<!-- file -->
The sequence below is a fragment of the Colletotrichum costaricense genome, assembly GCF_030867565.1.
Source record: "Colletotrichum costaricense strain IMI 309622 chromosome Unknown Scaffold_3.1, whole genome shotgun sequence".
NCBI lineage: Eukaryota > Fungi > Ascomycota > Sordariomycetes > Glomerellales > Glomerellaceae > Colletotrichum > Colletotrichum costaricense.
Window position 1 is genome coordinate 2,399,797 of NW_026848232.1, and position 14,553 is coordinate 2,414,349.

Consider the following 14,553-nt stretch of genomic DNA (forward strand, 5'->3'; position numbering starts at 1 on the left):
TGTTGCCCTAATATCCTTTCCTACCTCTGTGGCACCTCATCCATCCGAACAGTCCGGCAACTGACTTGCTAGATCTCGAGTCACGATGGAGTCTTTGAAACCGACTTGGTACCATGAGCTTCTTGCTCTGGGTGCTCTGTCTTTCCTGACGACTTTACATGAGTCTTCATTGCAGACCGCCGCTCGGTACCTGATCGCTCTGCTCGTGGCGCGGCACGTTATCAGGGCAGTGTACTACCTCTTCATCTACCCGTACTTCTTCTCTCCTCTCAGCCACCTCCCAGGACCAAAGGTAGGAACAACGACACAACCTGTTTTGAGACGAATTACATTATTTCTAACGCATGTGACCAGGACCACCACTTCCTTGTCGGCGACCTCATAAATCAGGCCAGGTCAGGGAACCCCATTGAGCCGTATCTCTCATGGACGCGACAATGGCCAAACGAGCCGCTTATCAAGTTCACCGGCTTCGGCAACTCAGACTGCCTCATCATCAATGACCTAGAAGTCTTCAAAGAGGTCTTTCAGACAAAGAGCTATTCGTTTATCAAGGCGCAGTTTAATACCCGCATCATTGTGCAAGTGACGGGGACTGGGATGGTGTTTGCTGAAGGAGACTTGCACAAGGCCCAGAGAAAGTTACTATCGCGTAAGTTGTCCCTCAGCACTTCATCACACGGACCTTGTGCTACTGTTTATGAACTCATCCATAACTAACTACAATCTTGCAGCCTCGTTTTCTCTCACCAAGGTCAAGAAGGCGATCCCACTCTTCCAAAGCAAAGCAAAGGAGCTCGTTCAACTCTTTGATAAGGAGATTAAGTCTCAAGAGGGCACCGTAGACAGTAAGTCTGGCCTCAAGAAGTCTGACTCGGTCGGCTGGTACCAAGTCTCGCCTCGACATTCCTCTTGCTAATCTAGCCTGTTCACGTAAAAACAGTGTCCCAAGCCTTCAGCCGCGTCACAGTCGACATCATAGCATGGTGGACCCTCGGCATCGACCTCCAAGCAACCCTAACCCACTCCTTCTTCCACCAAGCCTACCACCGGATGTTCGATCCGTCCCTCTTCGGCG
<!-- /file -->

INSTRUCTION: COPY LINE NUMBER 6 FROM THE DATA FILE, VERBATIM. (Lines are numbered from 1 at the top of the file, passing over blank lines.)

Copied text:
TGTTGCCCTAATATCCTTTCCTACCTCTGTGGCACCTCATCCATCCGAACAGTCCGGCAACTGACTTGCTAGATCTCGAGTCACGATGGAGTCTTTGAAACCGACTTGGTACCATGAGCTTCTTGCTCTGGGTGCTCTGTCTTTCCTGACGACTTTACATGAGTCTTCATTGCAGACCGCCGCTCGGTACCTGATCGCTCTGCTCGTGGCGCGGCACGTTATCAGGGCAGTGTACTACCTCTTCATCTACCCGTACTTCTTCTCTCCTCTCAGCCACCTCCCAGGACCAAAGGTAGGAACAACGACACAACCTGTTTTGAGACGAATTACATTATTTCTAACGCATGTGACCAGGACCACCACTTCCTTGTCGGCGACCTCATAAATCAGGCCAGGTCAGGGAACCCCATTGAGCCGTATCTCTCATGGACGCGACAATGGCCAAACGAGCCGCTTATCAAGTTCACCGGCTTCGGCAACTCAGACTGCCTCATCATCAATGACCTAGAAGTCTTCAAAGAGGTCTTTCAGACAAAGAGCTATTCGTTTATCAAGGCGCAGTTTAATACCCGCATCATTGTGCAAGTGACGGGGACTGGGATGGTGTTTGCTGAAGGAGACTTGCACAAGGCCCAGAGAAAGTTACTATCGCGTAAGTTGTCCCTCAGCACTTCATCACACGGACCTTGTGCTACTGTTTATGAACTCATCCATAACTAACTACAATCTTGCAGCCTCGTTTTCTCTCACCAAGGTCAAGAAGGCGATCCCACTCTTCCAAAGCAAAGCAAAGGAGCTCGTTCAACTCTTTGATAAGGAGATTAAGTCTCAAGAGGGCACCGTAGACAGTAAGTCTGGCCTCAAGAAGTCTGACTCGGTCGGCTGGTACCAAGTCTCGCCTCGACATTCCTCTTGCTAATCTAGCCTGTTCACGTAAAAACAGTGTCCCAAGCCTTCAGCCGCGTCACAGTCGACATCATAGCATGGTGGACCCTCGGCATCGACCTCCAAGCAACCCTAACCCACTCCTTCTTCCACCAAGCCTACCACCGGATGTTCGATCCGTCCCTCTTCGGCG